After 1969, the club regained Triple A qualification and the Pacific Coast League. In 1971, the club changed its name to the Salt Lake City Angels when it became an affiliate of the California Angels for the 1974 season. In their first season as the Angels, the club won the Pacific Coast Conference South Division record 78-68. The team then defeated the Tacoma Twins 3-1 to win the championship pennant. The team changed its name to the Salt Lake City Seagulls in 1975, but remained the Angels' primary affiliate through the 1981 season. In 1979, the team was able to defeat the Hawaiian Islanders for their last major league title.
In 1982, the Seagulls joined the Seattle Mariners. After the 1984 season, the team moved to Calgary, Alberta, where it was renamed the Calgary Cannons in 1985. [3]
The city's current minor league team, the Salt Lake Buzz, chose its name in part as a nod to the Bees' heritage. In November 2005, Buzz (now Salt Lake Stingers) changed its name to Salt Lake Bees and rebranded.
Notable players: Lefty Gomez (1928), Baseball Hall of Famer, Jeff Newman, MLB All-Star catcher and manager. record year by year
Salt Lake City Angels Logo Hat
Gulls 1978 Season Schedule (via Angels Baseball Reference Bullpen) (via Bees Baseball Reference Bullpen) (via Giants Baseball Reference Bullpen) (via Gulls Baseball Reference Bullpen) (via Skyscrappers Baseball Reference Bullpen)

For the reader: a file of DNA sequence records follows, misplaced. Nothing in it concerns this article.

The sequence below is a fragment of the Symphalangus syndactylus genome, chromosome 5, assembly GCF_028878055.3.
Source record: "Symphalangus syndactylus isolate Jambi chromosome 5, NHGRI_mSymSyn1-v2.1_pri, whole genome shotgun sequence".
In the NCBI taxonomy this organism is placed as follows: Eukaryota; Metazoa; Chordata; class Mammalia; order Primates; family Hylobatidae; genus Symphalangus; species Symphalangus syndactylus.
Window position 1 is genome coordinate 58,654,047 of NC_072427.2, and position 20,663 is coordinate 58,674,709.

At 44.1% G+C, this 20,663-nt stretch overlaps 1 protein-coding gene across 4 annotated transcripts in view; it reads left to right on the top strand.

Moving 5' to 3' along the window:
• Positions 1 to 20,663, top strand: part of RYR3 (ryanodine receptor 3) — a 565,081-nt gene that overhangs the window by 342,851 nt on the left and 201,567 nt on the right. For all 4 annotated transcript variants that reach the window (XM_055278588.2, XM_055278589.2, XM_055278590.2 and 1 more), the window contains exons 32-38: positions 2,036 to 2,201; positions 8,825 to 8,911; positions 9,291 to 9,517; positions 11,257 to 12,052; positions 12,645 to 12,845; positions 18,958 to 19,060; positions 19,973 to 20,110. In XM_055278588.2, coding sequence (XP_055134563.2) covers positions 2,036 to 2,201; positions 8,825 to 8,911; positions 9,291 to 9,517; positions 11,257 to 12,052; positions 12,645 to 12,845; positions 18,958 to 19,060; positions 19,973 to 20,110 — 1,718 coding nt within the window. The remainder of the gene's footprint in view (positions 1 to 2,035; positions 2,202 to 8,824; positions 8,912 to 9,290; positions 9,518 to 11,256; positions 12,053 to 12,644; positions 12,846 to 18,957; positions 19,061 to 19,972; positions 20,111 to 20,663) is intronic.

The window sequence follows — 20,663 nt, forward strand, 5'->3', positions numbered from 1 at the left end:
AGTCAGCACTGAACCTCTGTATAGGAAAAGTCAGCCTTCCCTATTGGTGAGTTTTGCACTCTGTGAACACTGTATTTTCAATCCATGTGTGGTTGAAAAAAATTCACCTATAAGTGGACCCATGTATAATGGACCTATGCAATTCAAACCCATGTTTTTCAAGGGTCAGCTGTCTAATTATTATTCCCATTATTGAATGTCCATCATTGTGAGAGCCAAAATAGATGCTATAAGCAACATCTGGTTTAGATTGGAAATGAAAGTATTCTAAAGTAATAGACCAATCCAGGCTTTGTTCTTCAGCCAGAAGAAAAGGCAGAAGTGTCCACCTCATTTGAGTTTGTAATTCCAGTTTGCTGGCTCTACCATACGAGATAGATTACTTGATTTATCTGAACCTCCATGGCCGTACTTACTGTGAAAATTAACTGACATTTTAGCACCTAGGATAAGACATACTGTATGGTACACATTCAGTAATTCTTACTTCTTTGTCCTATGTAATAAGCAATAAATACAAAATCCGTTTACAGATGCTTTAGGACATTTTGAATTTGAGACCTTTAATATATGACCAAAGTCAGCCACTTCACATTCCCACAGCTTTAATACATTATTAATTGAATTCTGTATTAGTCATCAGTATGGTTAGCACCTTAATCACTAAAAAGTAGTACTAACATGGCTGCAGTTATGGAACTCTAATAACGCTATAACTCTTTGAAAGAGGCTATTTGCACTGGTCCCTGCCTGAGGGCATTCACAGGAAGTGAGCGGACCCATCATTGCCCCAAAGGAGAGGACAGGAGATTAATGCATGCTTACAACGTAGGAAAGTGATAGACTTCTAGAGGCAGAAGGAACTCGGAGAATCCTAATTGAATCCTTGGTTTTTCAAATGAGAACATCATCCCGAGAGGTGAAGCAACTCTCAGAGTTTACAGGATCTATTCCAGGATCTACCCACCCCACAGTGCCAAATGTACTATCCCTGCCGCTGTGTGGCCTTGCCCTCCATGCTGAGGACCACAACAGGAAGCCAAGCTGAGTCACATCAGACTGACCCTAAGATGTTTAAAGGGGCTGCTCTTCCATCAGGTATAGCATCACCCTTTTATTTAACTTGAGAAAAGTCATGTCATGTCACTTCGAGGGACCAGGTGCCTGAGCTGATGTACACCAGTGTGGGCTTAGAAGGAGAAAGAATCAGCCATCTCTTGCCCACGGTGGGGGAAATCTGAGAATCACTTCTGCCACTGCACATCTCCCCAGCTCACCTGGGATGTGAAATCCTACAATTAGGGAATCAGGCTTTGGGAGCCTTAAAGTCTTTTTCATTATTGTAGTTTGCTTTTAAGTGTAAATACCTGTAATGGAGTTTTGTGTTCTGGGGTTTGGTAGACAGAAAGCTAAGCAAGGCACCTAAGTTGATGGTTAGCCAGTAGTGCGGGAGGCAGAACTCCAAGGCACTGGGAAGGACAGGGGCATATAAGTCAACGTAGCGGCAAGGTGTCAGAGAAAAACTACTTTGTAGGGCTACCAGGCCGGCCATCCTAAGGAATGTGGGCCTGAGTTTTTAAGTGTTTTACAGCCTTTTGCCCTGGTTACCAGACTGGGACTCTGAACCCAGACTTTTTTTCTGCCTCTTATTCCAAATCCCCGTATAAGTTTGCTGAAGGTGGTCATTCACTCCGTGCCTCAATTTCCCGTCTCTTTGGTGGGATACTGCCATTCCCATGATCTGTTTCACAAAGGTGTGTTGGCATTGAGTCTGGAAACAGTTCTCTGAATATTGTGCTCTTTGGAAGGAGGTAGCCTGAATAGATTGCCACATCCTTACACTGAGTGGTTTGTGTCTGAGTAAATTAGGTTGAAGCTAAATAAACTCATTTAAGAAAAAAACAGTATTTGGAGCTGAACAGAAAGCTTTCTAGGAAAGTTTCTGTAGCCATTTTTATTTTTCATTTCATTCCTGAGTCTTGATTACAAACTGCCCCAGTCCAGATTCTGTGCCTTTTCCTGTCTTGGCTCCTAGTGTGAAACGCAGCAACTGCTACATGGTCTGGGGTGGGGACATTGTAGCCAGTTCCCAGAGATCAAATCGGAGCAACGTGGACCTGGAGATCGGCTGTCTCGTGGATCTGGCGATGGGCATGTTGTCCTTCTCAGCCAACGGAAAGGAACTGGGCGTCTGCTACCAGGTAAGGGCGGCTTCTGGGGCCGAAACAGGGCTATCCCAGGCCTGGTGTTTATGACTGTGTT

JahrLigaBilanzAbschlussManagerPlayoffsSalt Lake City Skyscappers1911Union Association85-582ndCliff Blankenship1912Union Association77-612nd Art Weaver1913Union Association75-472ndJohn McCloskerrySociation75-472ndJohn McCloskerryS Asso ciation2H es I1915Pacific Coast League108-892ndCliff Blankenship 1916Pacific Coast League99-963rdCliff Blankenship1917Pacific Coast League102-973rdBill Bernhard1918Pacific Coast League48-495 Pacific Coast League48-495Pacific1rdie8Walter 920 Eιρηνικός Coast Liga95 -925thErnie Johnson1921 Pacific Coast League73-1107th Gavvy Cravath1922pacific Coast League95-1064thDuffy Lewis1923Pacific Coast League94-1055th D uffy Lewis1924Pacific1924Pacific1924PacificD Coast League116-842ndOscar VittSalt Lake City Bees II1926Utah-Idaho League52 –705.Bud Orr / Bert Whaling / Chet Chadbourne 1927 Utah–Idaho League 59–502. Harry O'Neill 1928 Utah-Idaho League 68-491. Bobby Coltrin Gewonnen in der Ligameisterschaft gegen Boise Senators, 4-1 Salt Lake City Bees III 1939 Pioneer League 59-654. Eddielo 940Pullion die erste Runde1941Pioneer League68 -603.Tony RobelloVerlor die erste Runde 1942 Pioneer League 55-634.Andy Harrington 1946 Pioneer League 76-401.Joe OrengoLeague Champs1947 Pioneer League81- 571.Tommy ThompsonVerlor Liga410006. 49 Pioneer League 73-534. Tommy Thompson Verlor erste Runde1950 Pioneer League 55-706.Earl Bolyard / Robert White1951 Pioneer League 84-521.Hub KittleVerlor erste Runde1952.Hub Kittle195 3 Pioneer League 69-624.Ed die Murphy / Burt B arkelew / Charlie Gassaway League Championship 1954 Trail Blazers League. eer League 61- 706. Bobby Sturgeon / Sven Jessen 1956 Blazers League 70-622. (Unentschieden) Frank Lucchesi 1957 Pioneer League 61-645. Cliff Dapper 1958 Pacific Coast League 77-775. Larry Shepard 1959 Pacific Coast League 85-691. Larry Shepard Gewonnene Meisterschaft Keine 8 Playoff 019 Coast 19. Pacific Coast League 67-878. Herman Franks/Fred Fitzsimmons 1962 Pacific Coast League 81-732. Bob Kennedy1963 Pacific Coast League 73-859. El Tappe1964 Pacific Coast League 58-989. Vedie Himsl1965 Pacific Coast League 56-9110. Stan Hack Salt Lake Giants 1967 Pioneer League 25-418P League 25-416P. Malgrad Salt Lake City Bees IV1969 Pioneer League 38-334. Dave Garcia1970 Pacific Coast League 44-998. Don Zimmer Salt Lake City Angels 1971 Pacific Coast League 78-682. Del RiceGewonnene Meisterschaft gegen Tacoma Twins, 3-11972 Pacific Coast League 80 -683 Verlorene Meisterschaft gegen Pacific 78-682 3.Jimy Williams1978 Pacific Coast League 72- 655.Deron JohnsonVerlor Halbfinale gegen Albuquerque Dukes, 3-01979 Pacific Coast League 80-682.Jimy WilliamsGewonnen Halbfinale gegen Albuquerque Dukes, 2-0 Gewann Championship gegen Hawaii Islanders, 3-01979 Coastal Union. Pacific Coast League 63-716thMoose Stubing1982Pacific Coast League73 -704.Bobby FloydVerlor das Halbfinale gegen Albuquerque Dukes, 2-01983Pacific Coast League67-757.Bobby Floyd1984Pacific Coast League74-662ndBobby FloydV erlor das Halbfinale gegen Trance2 Edmon3